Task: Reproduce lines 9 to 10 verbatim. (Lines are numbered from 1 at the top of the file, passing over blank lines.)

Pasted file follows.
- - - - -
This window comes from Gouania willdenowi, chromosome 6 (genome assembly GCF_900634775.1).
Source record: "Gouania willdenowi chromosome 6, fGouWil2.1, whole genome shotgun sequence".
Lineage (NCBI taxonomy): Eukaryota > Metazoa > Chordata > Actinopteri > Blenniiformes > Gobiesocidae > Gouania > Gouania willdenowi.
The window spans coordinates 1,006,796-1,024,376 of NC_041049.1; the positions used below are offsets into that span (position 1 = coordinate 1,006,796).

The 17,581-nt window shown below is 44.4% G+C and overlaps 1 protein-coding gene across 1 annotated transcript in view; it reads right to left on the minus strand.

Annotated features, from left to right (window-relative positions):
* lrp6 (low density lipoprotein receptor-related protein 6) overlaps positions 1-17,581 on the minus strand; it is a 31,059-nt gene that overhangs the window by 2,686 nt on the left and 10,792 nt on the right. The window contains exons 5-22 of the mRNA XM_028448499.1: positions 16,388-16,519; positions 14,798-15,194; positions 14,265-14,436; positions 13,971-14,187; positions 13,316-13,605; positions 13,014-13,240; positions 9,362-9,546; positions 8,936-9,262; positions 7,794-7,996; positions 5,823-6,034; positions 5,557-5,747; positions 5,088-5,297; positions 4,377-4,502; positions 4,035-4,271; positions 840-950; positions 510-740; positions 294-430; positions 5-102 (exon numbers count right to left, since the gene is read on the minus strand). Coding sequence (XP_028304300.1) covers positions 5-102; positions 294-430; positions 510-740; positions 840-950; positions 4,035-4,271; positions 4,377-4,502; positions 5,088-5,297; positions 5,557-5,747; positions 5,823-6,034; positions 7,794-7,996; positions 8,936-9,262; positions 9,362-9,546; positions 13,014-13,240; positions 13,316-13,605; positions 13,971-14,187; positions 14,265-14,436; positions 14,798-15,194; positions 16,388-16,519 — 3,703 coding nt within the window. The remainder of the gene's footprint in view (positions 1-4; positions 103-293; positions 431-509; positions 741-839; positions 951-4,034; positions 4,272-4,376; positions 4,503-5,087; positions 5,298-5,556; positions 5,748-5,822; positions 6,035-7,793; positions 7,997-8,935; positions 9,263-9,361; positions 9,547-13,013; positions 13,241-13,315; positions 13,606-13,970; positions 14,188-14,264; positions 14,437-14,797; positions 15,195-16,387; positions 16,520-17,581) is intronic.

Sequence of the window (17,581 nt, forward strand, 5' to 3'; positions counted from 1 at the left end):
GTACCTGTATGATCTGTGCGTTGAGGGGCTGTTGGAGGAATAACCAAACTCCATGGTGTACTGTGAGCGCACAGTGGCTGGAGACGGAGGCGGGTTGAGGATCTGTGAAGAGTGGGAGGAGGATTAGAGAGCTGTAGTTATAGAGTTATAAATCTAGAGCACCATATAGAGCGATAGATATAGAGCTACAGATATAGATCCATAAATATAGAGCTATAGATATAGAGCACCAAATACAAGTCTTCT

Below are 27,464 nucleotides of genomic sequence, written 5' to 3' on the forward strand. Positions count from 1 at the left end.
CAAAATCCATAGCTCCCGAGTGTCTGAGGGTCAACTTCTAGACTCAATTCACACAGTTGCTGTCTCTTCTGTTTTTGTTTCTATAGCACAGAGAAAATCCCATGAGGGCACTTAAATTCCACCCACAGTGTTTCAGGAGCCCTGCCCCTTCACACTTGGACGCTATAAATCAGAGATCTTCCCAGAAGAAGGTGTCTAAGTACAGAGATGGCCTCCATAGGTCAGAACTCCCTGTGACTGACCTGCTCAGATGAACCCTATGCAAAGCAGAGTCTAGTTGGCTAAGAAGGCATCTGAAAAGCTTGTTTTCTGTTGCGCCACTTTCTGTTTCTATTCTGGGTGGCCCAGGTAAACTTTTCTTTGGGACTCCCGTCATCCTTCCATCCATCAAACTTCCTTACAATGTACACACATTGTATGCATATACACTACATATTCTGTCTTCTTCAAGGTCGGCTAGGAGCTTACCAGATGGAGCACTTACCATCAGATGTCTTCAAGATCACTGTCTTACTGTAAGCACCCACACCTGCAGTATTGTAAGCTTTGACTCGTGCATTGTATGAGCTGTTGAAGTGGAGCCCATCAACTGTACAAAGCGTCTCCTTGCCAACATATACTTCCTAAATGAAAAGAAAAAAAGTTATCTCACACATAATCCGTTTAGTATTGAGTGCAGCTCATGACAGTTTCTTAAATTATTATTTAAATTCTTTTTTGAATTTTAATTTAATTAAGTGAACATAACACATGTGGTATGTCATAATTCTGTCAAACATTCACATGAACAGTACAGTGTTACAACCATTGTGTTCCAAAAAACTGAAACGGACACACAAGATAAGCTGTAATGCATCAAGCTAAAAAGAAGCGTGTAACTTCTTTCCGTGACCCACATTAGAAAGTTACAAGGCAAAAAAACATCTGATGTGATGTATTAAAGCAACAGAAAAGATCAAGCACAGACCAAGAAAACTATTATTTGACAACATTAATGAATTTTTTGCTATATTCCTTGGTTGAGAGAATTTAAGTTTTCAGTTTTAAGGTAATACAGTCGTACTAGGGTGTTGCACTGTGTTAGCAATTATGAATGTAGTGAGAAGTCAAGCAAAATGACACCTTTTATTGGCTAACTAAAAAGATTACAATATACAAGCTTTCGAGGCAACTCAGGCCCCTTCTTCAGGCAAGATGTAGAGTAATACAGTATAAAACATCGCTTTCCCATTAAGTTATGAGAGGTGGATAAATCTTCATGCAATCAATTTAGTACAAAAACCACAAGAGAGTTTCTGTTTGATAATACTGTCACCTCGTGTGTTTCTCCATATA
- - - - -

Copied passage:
GTACCTGTATGATCTGTGCGTTGAGGGGCTGTTGGAGGAATAACCAAACTCCATGGTGTACTGTGAGCGCACAGTGGCTGGAGACGGAGGCGGGTTGAGGATCTGTGAAGAGTGGGAGGAGGATTAGAGAGCTGTAGTTATAGAGTTATAAATCTAGAGCACCATATAGAGCGATAGATATAGAGCTACAGATATAGATCCATAAATATAGAGCTATAGATATAGAGCACCAAATACAAGTCTTCT

Below are 27,464 nucleotides of genomic sequence, written 5' to 3' on the forward strand. Positions count from 1 at the left end.